In the cliffs of Ubirr, in Kakadu National Park, we found an art gallery of the ancients. There the aborigines had painted sacred images of the animals that surrounded them and kept them fed - the wallaby, the long-necked turtle, the great fish barramundi. The figures lived on ceilings of high, jutting sandstone, which protected them from the elements and had preserved them for millenia. They were crudely stylized, stick-figured, skeletal, brimming with the rawness of the surrounding wilderness.
We hiked up further to the top of the enscarpment, where I looked out over all the Arnhemland, the wetland plain which still belonged to the aborigine. The land ran a gradient from yellow to deep green as it approached a sparkling blue billabong in the distance. The wind blew gently in my face, and two green parrots flew by, breaking the silence. This was a place of peace, a spiritual place - it was easy to understand why the aborigines chose it for their visions.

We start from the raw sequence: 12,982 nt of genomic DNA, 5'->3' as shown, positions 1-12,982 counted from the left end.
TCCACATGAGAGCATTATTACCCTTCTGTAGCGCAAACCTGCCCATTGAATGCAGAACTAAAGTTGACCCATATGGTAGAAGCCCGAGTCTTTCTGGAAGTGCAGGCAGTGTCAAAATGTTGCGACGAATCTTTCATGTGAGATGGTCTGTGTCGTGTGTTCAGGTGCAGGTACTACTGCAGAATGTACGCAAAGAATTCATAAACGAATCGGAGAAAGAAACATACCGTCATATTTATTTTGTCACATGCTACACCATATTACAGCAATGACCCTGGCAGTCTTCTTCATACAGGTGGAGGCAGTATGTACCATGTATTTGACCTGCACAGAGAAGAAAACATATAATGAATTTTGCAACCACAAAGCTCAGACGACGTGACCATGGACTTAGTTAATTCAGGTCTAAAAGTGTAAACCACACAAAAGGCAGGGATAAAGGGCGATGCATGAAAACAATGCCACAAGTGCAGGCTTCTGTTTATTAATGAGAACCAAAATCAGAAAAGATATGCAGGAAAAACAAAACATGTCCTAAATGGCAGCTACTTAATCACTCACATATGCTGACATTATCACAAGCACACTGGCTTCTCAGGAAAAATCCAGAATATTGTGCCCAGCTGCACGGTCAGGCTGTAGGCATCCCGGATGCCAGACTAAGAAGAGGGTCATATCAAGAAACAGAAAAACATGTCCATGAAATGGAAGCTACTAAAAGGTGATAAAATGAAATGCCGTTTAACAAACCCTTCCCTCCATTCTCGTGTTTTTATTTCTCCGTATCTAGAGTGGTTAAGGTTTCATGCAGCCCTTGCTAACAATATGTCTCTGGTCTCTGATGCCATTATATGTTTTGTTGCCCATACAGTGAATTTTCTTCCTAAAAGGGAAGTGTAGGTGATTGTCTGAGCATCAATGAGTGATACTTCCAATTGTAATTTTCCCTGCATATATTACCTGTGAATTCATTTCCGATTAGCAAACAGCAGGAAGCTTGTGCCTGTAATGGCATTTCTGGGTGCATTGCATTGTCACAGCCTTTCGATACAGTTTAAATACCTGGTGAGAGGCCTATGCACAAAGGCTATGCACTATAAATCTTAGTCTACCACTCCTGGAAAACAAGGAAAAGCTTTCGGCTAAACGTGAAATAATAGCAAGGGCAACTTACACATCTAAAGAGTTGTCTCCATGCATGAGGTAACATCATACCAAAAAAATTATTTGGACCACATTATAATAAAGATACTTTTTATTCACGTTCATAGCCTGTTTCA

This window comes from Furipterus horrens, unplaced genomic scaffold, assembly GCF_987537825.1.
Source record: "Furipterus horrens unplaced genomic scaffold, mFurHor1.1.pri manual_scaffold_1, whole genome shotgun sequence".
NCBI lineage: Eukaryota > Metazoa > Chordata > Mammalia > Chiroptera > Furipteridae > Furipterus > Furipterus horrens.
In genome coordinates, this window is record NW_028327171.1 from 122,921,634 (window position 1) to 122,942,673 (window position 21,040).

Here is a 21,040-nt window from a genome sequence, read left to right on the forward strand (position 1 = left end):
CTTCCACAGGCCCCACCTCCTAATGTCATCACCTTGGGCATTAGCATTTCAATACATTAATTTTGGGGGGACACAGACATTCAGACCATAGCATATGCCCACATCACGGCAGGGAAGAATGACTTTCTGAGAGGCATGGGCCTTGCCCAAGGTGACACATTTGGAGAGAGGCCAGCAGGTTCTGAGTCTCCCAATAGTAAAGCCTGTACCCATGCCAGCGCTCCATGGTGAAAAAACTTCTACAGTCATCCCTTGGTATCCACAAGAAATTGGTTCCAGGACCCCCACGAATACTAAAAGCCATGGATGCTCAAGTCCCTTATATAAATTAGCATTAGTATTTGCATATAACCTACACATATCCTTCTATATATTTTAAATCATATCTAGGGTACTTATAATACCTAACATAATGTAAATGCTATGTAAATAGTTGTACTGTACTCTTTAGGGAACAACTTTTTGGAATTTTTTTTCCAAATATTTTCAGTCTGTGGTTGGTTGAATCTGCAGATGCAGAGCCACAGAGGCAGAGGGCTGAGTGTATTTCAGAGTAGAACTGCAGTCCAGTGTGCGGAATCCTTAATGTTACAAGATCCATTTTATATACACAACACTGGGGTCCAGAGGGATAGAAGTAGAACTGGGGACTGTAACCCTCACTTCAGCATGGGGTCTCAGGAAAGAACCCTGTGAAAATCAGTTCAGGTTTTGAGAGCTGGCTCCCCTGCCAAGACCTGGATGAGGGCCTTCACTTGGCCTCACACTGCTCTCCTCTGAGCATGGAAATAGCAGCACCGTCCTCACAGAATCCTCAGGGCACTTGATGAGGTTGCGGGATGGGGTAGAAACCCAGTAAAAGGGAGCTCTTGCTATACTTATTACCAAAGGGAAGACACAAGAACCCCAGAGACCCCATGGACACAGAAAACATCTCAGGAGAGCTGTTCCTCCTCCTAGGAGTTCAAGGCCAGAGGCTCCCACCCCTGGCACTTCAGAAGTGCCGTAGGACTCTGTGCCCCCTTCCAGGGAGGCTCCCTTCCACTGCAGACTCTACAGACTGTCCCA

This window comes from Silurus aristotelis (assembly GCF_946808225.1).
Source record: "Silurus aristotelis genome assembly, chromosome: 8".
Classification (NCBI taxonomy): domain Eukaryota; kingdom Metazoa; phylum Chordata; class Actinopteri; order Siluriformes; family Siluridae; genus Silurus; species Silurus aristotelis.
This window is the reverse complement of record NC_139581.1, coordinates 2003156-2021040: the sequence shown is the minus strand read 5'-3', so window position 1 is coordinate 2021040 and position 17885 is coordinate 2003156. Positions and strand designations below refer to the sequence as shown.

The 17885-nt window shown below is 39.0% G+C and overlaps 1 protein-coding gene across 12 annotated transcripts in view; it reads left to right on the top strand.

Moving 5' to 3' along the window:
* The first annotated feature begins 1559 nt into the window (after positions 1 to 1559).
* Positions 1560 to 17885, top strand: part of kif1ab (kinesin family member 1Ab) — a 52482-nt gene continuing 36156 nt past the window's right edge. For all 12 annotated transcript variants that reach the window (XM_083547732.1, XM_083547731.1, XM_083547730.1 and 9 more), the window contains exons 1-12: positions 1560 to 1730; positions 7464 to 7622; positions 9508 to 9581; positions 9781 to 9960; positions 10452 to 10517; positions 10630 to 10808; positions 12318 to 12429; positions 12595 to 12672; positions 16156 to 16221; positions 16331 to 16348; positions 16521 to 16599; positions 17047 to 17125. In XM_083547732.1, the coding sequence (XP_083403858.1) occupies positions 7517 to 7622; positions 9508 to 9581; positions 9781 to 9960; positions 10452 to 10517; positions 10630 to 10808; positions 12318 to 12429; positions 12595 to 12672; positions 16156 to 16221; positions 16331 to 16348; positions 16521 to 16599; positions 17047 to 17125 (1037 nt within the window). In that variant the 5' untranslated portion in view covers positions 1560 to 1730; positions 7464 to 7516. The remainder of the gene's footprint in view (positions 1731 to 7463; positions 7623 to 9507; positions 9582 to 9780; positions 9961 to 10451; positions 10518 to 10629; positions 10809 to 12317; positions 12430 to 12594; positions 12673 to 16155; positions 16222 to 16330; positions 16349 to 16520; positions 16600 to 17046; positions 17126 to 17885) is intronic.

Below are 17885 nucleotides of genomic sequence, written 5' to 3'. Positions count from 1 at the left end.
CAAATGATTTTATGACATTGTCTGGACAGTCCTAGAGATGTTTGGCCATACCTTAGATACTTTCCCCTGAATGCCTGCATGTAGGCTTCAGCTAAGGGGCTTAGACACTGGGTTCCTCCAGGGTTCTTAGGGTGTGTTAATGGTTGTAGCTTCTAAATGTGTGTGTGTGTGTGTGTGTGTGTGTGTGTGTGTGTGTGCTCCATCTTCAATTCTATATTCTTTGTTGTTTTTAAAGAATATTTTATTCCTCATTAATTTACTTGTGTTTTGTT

I remembered suddenly a scene from Survivor:The Australian Outback, that show's most brutal second season. Throughout it all was Colby, a ruggedly good-looking Texan who pulled his team to safety and then survived their slings and arrows by winning the last five immunity challenges. On the final day, Colby painted a wooden idol symbolic of his ordeal and carried it to the top of the highest cliff he could find. He wore a look of solemn indifference as he tossed his idol over the precipice, tossing away his experience even as it became a part of him, traversing from being the person he had been to the person he had now become.